Venture Capital

Why Startups Should Consider Raising A Series Zero

By Keith Smith, co-Founder, and CEO of Payability

It could have been just another Monday morning at Payability. Our virtual all-hands meeting was about to begin. Patiently sitting at the bottom of the agenda -- after conversations about weekly metrics, tweaks in our algorithm and our latest marketing strategy -- was a bullet point “Fundraising update” that would accelerate the growth of our company. I let our team know that we would be raising our first round of outside capital since founding our company over six years ago.

Payability is the largest independent e-Commerce and funding payments platform in the U.S., but we have been deliberately slow to raise. Two years after we launched we had an opportunity to take outside investment. We declined, deciding it would be overly dilutive and we weren’t yet ready to prioritize scaling. We have a goal to be the clear leader in our market, but our view was that the best way to do so was to focus first on our foundation and only after that is secure would we shift our focus to hyper growth.

Early on, we stuck to our strategy of prioritizing product market fit, unit economics and our risk model, and to wait to prioritize scaling until after we met our internal goals in those three areas. We believe that if you’re going to start a for-profit business, you should have a plan for how to make a profit. Given the business we are in, that means scale should come after - not before - we’ve figured out our unit economics.

Raising capital is, of course, tempting, especially right now. The Q1 U.S. venture market was on fire, nearly doubling from the same time last year. And the trend is still going full throttle. With supply overflowing, it’s easy to get caught up in taking capital even when it may not make sense.

We embrace being equity stingy. In addition to this being the right order for our particular business, the other thing that kept us from raising early was our entrepreneurial optimism about the value of this company. We felt so strongly about its potential to be a billion dollar business, that selling 30% to someone we don't know for a mere $10M early on seemed to me a travesty. We had a vision to build a business with great fundamentals that would be a solid profit machine down the road, but we had to prove ourselves by accomplishing significant milestones before investors would begin to see the same value we did. Then, and only then, did we want to raise outside equity capital.

Our capital efficient philosophy has allowed us to avoid rushing many of the decisions that come with hyper growth and have instead been able to choose value over valuation and direction over speed. This allowed us to aim our rocket before we truly launched it, and has created a structural foundation that can hold up the industry’s skyscrapers, if need be. Even in the world of fast paced startups, patience can in fact still be a virtue.

In shifting to a slow-to-raise mentality, I suggest thinking along the lines of a 10-year horizon and what makes the most sense. For many businesses, especially in the early days, choosing to scale and grow before getting a strong handle on the fundamentals of your business means you are building a large, fragile venture that will not be able to adapt when any significant changes or competition head in your direction. Understand your own risk profile before you devise your strategy and before you take a dollar of permanent capital.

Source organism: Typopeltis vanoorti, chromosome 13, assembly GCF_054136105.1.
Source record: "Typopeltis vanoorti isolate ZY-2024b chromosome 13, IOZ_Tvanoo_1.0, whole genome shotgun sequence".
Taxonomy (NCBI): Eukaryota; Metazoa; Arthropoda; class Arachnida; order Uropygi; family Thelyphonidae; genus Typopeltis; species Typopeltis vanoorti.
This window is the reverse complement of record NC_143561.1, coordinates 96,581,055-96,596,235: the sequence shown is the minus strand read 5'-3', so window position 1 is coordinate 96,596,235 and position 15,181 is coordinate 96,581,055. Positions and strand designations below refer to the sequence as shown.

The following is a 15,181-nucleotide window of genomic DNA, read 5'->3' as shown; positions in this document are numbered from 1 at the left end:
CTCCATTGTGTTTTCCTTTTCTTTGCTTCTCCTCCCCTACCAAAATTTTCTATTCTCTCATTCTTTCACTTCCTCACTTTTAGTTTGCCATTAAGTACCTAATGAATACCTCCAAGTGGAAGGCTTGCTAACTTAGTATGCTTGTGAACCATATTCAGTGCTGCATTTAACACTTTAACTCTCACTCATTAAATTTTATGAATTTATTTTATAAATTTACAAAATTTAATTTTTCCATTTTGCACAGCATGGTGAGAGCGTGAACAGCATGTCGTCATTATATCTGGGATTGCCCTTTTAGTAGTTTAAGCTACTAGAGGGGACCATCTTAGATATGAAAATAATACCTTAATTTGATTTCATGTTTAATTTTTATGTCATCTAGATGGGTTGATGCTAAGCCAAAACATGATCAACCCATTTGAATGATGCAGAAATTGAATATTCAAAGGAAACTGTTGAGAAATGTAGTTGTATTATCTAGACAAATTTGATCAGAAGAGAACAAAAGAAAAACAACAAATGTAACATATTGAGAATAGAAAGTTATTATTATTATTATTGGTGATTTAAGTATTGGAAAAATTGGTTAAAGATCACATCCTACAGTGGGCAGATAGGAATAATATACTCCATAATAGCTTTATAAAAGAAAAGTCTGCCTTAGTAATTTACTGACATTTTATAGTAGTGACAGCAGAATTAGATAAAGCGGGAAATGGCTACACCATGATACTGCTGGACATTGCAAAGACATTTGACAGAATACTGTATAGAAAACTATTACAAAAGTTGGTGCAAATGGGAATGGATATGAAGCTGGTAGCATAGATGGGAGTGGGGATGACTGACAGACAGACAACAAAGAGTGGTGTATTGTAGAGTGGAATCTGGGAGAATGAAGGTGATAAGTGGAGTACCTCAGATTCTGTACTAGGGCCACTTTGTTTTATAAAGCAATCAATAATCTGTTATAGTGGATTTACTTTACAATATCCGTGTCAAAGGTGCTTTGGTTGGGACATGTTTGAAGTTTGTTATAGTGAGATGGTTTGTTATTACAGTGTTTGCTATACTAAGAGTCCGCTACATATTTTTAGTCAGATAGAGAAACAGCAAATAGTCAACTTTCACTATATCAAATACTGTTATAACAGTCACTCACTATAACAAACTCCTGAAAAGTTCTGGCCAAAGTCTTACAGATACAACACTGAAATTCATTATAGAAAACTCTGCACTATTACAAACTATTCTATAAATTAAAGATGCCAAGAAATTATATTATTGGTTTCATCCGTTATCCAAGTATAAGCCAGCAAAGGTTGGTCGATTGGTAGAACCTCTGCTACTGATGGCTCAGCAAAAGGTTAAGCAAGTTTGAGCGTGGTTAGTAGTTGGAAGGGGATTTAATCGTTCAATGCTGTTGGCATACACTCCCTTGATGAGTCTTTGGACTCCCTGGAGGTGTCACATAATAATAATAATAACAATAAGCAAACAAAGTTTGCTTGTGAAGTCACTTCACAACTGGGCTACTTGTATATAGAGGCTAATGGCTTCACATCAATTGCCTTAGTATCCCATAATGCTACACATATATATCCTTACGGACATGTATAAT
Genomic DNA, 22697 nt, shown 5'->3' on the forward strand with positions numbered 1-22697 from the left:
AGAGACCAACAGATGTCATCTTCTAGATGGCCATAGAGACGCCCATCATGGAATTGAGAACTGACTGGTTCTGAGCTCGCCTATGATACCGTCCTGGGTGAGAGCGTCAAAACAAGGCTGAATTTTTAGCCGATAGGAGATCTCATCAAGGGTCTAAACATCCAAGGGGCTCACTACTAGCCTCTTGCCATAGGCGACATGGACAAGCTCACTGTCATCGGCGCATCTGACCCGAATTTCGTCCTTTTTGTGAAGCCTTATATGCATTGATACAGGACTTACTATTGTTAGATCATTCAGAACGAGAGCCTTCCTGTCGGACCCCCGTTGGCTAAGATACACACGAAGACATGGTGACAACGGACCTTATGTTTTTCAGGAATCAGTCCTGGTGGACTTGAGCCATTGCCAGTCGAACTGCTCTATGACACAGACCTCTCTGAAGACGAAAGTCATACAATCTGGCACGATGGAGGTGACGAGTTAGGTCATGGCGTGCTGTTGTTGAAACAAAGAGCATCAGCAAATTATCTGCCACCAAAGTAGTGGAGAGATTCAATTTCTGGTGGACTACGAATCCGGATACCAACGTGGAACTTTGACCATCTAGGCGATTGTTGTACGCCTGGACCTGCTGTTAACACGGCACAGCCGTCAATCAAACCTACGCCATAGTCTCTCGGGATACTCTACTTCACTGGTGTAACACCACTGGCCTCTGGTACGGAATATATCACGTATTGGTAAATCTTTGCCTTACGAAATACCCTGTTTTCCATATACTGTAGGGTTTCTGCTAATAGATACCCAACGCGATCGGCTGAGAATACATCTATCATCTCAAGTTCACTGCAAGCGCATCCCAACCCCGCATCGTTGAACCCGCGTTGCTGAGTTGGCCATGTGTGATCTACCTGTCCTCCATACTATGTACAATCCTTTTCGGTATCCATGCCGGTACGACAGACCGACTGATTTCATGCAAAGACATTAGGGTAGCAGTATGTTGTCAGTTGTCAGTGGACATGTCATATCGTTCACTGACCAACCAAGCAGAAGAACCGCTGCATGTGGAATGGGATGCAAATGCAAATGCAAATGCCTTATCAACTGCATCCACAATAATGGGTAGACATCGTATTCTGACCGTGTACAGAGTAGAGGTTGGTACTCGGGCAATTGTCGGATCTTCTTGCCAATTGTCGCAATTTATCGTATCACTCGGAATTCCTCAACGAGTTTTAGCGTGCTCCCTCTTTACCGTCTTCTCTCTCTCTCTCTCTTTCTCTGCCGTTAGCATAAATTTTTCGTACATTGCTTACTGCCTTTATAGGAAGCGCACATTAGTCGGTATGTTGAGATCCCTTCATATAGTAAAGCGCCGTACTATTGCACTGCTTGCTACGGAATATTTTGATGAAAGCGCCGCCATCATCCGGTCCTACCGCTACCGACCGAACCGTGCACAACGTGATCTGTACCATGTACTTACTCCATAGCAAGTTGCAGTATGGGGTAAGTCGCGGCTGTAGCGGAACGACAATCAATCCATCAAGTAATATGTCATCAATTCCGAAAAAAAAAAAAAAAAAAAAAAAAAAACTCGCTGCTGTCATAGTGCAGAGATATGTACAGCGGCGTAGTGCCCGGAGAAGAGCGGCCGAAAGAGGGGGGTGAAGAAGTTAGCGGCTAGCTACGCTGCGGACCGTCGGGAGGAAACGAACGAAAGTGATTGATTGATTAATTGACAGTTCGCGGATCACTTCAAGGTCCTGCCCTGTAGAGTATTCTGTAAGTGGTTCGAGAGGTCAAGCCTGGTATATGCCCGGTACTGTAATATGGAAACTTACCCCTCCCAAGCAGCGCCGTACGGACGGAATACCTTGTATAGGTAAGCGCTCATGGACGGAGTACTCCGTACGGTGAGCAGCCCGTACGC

Let me caveat that there are some businesses where massive scale upfront makes sense and you can later figure out how to leverage your growth and size and become profitable. Facebook, Amazon and Uber are fantastic examples of this kind of model - and it obviously works wonderfully for some venture backed companies. But we shouldn’t fool ourselves into thinking that is the only model for building a dominant tech business. Know what’s right for you and your business. Don't let the tail wag the dog from an investor standpoint. VCs can be terrific pattern matchers. That doesn’t mean you have to fit their pattern.

While I urge thoughtfulness in raising capital, I am nonetheless encouraged by the new forms of business funding that have emerged. There’s been a theme for years that venture capital is being disrupted or that Silicon Valley is being disrupted. That’s perhaps not quite on the mark. Financing options for the startup engine in America have simply expanded and gotten better and more robust through SPACs, crypto or even crowdsourcing fundraising efforts that have cropped up. Still, none of them have displaced venture capital. It’s as important as it ever was. Silicon Valley is as important as it ever was. But Austin is also important as is Seattle, as is New York, and as of lately, so is Kansas City and dozens of other cities throughout the country.

Even when we close our first Series A, we will forever celebrate our most important round: raising a ‘Series Zero’ by raising nothing at all.

About the author: Keith Smith, co-Founder, and CEO of Payability, originally hails from the Pacific Northwest and now calls New York City home. Keith spent the initial few years of his career working as an analyst at a few financial institutions before founding CyberMortgage and then Zango. Keith was most recently co-Founder and CEO of BigDoor, which provides loyalty programs to large consumer brands, including; NFL, MLB, CBS, Viacom, and Starbucks. A successful entrepreneur, Keith regularly lends his time to early-stage startups via TechStars and also serves as an advisor, investor and board member for multiple tech startups.

The views and opinions expressed herein are the views and opinions of the author and do not necessarily reflect those of Nasdaq, Inc.

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